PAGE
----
A solemn and bittersweet evocation of nearly three decades in the lives of a group of friends and colleagues united by their youthful dedication to the theater, “30 Years” is a guilty pleasure for serious filmgoers with a taste for well-observed but underwhelming sagas. Pic, which centers on a legit director’s irrational, yet enduring love for an actress who vanished him, smoothly incorporates elements of artistic idealism, political commitment and professional compromise, and adds a soupcon of fate to illustrate how some folks change while others stay the same. This fourth theatrical feature in 15 years by writer-director Laurent Perrin (“Passage Secret,” “Buisson Ardent,” “Sushi, Sushi”) is worth a look by festival programmers.
Pic begins in Paris in 1974. Congenitally mopey Aurelian (Laurent Lucas), longtime g.f. Barbara (Nathalie Richard) and childhood friend Antoine (Gregori Derangere) have founded a fledgling theater that has taken as its cause the plight of Chile in the repressive aftermath of Pinochet’s bloody coup against Allende.
Jeanne (Anne Brochet), a lovely young woman with no apparent past, shows up at the theater, turning director Aurelian’s head from the start. But it’s his charming and seductive buddy, Antoine, who’s the first to bed her.
Barbara’s father, a diplomat, helps get dissident actor Luis Miguel Suerte (Hector Noguera) out of Chile to appear in the troupe’s forthcoming Brecht play. Jeanne — whose acting talent is revealed when she fills in for a missing thesp at rehearsal — is deeply smitten with the fiftysomething Luis, and the two embark on a tender affair before an abrupt development prompts Jeanne to disappear without a trace.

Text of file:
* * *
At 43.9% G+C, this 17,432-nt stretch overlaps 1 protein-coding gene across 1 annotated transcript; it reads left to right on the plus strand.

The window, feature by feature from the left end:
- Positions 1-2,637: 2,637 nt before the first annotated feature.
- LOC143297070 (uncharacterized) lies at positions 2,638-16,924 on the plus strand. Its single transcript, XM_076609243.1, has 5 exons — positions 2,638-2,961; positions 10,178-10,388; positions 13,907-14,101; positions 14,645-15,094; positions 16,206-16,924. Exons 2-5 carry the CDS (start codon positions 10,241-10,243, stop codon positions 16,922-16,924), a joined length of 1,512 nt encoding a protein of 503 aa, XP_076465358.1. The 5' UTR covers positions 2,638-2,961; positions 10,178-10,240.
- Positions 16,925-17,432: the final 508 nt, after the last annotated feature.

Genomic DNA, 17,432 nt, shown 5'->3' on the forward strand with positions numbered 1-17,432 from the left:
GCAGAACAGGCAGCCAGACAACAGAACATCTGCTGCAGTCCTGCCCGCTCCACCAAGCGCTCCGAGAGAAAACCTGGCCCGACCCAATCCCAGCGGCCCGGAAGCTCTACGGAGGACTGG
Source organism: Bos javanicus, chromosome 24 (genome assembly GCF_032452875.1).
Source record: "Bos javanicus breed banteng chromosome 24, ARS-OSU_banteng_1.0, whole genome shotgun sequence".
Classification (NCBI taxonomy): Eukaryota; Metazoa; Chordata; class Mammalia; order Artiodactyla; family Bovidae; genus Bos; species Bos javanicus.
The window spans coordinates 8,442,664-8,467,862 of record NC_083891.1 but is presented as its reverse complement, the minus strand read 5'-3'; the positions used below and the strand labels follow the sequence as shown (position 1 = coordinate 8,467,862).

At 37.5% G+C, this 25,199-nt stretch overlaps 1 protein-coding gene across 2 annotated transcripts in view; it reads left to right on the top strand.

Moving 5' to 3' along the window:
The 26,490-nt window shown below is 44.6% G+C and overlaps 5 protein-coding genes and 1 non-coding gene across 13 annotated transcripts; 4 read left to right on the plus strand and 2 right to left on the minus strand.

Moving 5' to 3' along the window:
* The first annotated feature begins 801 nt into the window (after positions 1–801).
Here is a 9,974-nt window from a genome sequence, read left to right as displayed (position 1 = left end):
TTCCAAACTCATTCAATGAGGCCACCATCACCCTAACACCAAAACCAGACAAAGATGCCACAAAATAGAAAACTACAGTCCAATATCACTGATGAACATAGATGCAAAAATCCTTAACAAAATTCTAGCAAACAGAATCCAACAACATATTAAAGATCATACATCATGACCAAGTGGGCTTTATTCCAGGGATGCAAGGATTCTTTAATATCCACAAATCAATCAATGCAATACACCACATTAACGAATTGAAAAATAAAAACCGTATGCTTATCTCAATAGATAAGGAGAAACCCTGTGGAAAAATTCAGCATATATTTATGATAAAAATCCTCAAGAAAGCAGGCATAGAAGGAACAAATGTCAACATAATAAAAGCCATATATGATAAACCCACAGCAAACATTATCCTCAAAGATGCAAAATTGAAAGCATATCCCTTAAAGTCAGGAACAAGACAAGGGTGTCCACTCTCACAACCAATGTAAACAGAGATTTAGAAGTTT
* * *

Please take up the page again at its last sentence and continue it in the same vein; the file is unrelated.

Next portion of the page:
Pic jumps ahead eight years to find Aurelian directing a traveling troupe that includes current g.f. Ariane (Julie Depardieu), once-celebrated actress Genevieve (Arielle Dombasle), and slightly-over-the-hill lead Nicolas (Andre Valardy), still famous for a role on a TV series. Antoine, now a slick image consultant, turns up once again and gets his old friend a gig staging a play in Dunkirk. Aurelian is in the thick of a premature midlife crisis but still carries Jeanne’s picture in his wallet and writes about her in his ever-present diary.
Various threads of the story are satisfyingly taken up and resolved in the final, contemporary portion of pic.
Film, shot in continuity, eschews psychological explanations, yet endows its many characters with suitable heft. Thesps are fine across the board, and narrative ellipses are handled with grace. Fawnlike and mysterious, Brochet (who made her screen debut in Perrin’s “Buisson Ardent” in 1987) makes a powerful impression, although she’s absent for large chunks of the movie.
Different eras are implied with just enough adjustments in style and surroundings to situate the action.